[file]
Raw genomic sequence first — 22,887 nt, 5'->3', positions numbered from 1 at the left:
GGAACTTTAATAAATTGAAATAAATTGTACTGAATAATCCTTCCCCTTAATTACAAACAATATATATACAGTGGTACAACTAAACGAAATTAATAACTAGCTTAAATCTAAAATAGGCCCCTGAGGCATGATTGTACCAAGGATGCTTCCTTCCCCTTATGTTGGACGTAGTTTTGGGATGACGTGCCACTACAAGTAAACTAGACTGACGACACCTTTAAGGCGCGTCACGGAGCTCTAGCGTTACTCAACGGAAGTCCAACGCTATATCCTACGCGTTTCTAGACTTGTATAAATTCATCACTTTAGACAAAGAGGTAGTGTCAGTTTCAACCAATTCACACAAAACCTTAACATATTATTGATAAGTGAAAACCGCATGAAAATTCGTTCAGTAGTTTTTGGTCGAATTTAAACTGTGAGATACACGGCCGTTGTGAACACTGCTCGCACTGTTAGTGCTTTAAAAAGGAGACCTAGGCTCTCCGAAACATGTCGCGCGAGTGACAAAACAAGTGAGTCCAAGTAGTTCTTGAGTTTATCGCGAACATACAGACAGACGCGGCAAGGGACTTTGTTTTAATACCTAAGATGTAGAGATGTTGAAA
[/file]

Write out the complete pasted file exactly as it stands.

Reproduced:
Raw genomic sequence first — 22,887 nt, 5'->3', positions numbered from 1 at the left:
GGAACTTTAATAAATTGAAATAAATTGTACTGAATAATCCTTCCCCTTAATTACAAACAATATATATACAGTGGTACAACTAAACGAAATTAATAACTAGCTTAAATCTAAAATAGGCCCCTGAGGCATGATTGTACCAAGGATGCTTCCTTCCCCTTATGTTGGACGTAGTTTTGGGATGACGTGCCACTACAAGTAAACTAGACTGACGACACCTTTAAGGCGCGTCACGGAGCTCTAGCGTTACTCAACGGAAGTCCAACGCTATATCCTACGCGTTTCTAGACTTGTATAAATTCATCACTTTAGACAAAGAGGTAGTGTCAGTTTCAACCAATTCACACAAAACCTTAACATATTATTGATAAGTGAAAACCGCATGAAAATTCGTTCAGTAGTTTTTGGTCGAATTTAAACTGTGAGATACACGGCCGTTGTGAACACTGCTCGCACTGTTAGTGCTTTAAAAAGGAGACCTAGGCTCTCCGAAACATGTCGCGCGAGTGACAAAACAAGTGAGTCCAAGTAGTTCTTGAGTTTATCGCGAACATACAGACAGACGCGGCAAGGGACTTTGTTTTAATACCTAAGATGTAGAGATGTTGAAA